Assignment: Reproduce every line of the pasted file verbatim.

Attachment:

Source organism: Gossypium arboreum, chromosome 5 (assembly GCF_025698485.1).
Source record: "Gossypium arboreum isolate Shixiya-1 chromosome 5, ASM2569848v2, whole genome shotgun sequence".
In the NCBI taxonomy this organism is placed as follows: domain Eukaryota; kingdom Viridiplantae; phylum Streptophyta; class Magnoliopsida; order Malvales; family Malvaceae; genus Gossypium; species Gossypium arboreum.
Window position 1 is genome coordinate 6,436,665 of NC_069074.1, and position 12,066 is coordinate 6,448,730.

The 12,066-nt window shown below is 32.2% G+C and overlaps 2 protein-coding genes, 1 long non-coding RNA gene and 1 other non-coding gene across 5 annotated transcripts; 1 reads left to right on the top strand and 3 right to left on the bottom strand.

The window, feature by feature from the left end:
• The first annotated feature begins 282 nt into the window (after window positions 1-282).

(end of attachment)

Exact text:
Source organism: Gossypium arboreum, chromosome 5 (assembly GCF_025698485.1).
Source record: "Gossypium arboreum isolate Shixiya-1 chromosome 5, ASM2569848v2, whole genome shotgun sequence".
In the NCBI taxonomy this organism is placed as follows: domain Eukaryota; kingdom Viridiplantae; phylum Streptophyta; class Magnoliopsida; order Malvales; family Malvaceae; genus Gossypium; species Gossypium arboreum.
Window position 1 is genome coordinate 6,436,665 of NC_069074.1, and position 12,066 is coordinate 6,448,730.

The 12,066-nt window shown below is 32.2% G+C and overlaps 2 protein-coding genes, 1 long non-coding RNA gene and 1 other non-coding gene across 5 annotated transcripts; 1 reads left to right on the top strand and 3 right to left on the bottom strand.

The window, feature by feature from the left end:
• The first annotated feature begins 282 nt into the window (after window positions 1-282).